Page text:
This review contains spoilers.
3.5 The Longest Day
John Mitchell is, surely, one of television’s finest supernatural creations. Grubby, domineering and never less than mesmerising, he and his kind elevate Being Human to the giddy heights it is capable of reaching, tonight’s episode being a prime example.
We all knew Herrick was making a comeback, but who knew it would be treated in such a unique way as this? You could argue that it’s a bit of a cop out to have Herrick losing his mind, but then there’s plenty of ambiguity in ‘Uncle Billy’, leading viewers to wonder just how much he’s letting on.
One thing’s for sure: the Box Tunnel massacre is up from the floorboards and out of the bag.
There are two schools of thought on Herrick’s uncovering of the mass of newspaper clippings that a tortured Mitchell has been collecting. On the one hand, it’s an honest, genuinely frightening discovery that just happens to have led, next week, to the police coming to visit the little town of Barry. On the other, Herrick knows exactly what he’s doing, realising that the best way to destroy someone like Mitchell is to take away everything he holds most dear, to destroy all that makes him human.
Without his friends, Mitchell would be nothing, and this was most apparent in the unexpected smackdown between him and George. Perhaps more unexpected was that George has a heck of a right hook on him, even without a full moon backing him up.
The tender moments that followed, with George pledging his allegiance to his family-to-be, but making it clear just how much his relationship with Mitchell meant to him, were nicely played. A lovely scene, and one that presented a welcome break from the doom and gloom surrounding the episode.
Most of that was down to Mitchell’s anguished soul. Seemingly hell-bent on breaking up his relationship with Annie, George and Nina all at once, he was aggressive towards Nina, cruel towards ‘dog’ George and downright awful towards poor, good-natured Annie. Obviously, we all know the reason behind his mood swings. By the show’s end, so did Nina.
Was Mitchell wise to keep his clippings under a loose floorboard? Probably not, to be honest. A safe? Sure. In an old sock down the back of his wardrobe? Perhaps. But under a squeaky, easy to lift floorboard? These vampires could do with more smarts, really.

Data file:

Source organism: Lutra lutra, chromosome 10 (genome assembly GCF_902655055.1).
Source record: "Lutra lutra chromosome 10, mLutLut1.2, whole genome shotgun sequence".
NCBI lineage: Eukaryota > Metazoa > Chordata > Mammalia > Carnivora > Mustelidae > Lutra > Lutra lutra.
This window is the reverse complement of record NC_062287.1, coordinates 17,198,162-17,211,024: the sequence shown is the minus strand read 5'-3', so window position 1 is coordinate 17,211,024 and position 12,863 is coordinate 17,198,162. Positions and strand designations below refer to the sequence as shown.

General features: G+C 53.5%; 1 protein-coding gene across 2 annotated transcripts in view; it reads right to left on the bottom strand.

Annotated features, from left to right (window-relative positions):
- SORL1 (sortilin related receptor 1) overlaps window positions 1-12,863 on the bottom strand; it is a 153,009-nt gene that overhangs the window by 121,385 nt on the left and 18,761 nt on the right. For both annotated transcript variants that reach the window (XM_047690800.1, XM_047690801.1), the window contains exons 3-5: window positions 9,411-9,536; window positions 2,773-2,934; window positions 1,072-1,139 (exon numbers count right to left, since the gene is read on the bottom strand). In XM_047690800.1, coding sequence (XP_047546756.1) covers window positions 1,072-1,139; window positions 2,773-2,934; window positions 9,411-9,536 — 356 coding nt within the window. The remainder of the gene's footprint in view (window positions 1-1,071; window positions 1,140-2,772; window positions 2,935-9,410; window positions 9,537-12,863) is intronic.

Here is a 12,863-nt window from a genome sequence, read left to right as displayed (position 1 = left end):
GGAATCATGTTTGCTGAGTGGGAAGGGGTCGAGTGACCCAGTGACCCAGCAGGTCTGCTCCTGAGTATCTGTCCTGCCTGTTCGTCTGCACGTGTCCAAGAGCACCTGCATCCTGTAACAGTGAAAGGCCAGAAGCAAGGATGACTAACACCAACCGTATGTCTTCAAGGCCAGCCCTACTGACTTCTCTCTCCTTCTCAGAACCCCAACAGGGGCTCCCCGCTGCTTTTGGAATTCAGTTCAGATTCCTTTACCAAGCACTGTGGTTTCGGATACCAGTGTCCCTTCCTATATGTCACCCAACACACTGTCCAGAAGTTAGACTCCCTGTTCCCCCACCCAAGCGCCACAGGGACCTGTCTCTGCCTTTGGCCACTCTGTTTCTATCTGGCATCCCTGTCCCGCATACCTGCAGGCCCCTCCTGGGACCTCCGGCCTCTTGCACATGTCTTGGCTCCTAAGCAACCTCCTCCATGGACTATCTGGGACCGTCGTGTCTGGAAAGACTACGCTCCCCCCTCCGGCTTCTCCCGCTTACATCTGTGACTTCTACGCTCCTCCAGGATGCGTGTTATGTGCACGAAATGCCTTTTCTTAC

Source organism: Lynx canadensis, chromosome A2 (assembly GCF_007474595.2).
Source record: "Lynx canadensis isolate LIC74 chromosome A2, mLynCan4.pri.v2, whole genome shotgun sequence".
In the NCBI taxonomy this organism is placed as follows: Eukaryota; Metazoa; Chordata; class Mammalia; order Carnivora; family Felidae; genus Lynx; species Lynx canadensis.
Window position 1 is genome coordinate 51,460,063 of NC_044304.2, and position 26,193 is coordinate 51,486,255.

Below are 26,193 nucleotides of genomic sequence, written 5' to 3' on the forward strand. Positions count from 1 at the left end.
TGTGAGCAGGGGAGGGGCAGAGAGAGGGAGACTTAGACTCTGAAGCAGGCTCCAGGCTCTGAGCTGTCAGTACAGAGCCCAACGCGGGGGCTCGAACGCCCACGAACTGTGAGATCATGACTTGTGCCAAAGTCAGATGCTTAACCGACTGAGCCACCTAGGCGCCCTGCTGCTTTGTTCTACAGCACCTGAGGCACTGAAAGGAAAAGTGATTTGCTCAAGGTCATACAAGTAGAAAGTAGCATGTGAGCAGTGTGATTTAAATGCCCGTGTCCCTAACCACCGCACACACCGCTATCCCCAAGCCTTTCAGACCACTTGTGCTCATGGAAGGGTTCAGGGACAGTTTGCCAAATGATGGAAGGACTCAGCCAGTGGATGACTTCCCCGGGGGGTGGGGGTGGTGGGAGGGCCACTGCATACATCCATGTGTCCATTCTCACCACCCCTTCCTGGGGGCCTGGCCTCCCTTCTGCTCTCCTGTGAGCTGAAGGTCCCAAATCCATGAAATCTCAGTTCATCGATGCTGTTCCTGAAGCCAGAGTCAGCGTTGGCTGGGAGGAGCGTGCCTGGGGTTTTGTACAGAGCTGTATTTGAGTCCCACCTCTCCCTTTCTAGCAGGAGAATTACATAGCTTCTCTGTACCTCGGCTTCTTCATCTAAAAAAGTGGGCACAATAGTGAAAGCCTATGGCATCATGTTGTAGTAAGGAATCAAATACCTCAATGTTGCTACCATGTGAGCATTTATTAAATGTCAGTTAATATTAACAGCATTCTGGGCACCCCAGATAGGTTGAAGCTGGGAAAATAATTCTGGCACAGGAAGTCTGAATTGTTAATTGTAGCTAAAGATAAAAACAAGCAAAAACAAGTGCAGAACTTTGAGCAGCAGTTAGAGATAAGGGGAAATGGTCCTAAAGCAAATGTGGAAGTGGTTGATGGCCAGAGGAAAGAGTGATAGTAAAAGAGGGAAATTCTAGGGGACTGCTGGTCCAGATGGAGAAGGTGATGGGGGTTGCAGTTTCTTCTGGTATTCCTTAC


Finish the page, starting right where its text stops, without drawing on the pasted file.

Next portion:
I’m delighted that the writers have brought this into play now, though. With three episodes to go, it seems that an awful lot of plot points are about to collide, as Mitchell’s dirty little secret is sure to find its way to Annie and George, while the potential for Barry’s residents discovering that there’s nothing natural about any of them is always there.
As for George and Nina’s baby, all seems well, thank goodness. How will Nina cope with this new found knowledge, though? Will she tell Mitchell she knows? How will he react? All questions that deserve answers, and I’m sure we’ll get some.
I’m also hopeful that we’ll get another face-off between the two, as the one in tonight’s outing was pure drama, the two actors showcasing how strong the show’s acting is, generally.
Herrick’s future seems uncertain. Having convinced, intentionally or otherwise, Nina to call the police, he also tried to unsettle Annie, unsuccessfully, as it happens, as a new, tougher ghost emerged throughout the episode, helped along the way by Mitchell’s earlier chastising.
It does seem that he wants to get under the house’s skin, though, and there are other questions raised by his reappearance. How did he end up in Barry? How come he turned from a fruitcake into a wily so-and-so, without anyone realising?
More importantly, how did he survive George’s head ripping? Viewers know the basics, of course, but Mitchell wants all the details, his own imminent ending preying heavily on the mind.
The episode largely hung on the strength of social worker Wendy’s visit, which played out rather well. Actress Nicola Walker played it for laughs just as much as the rest of the cast, and fitted in rather well as a result. And while there were some moments requiring the suspension of disbelief, Nina’s takedown of her was pure TV gold, although the show’s increasing reliance on overacting the comedy still grates from time to time. Speaking of which, didn’t George have a particularly squeaky outing?
In the end, The Longest Day set things up very nicely for what is shaping up to be a fast-paced, multi-faceted finish to the series. Roll on next week…
Read our review of episode 4, The Pack, here.
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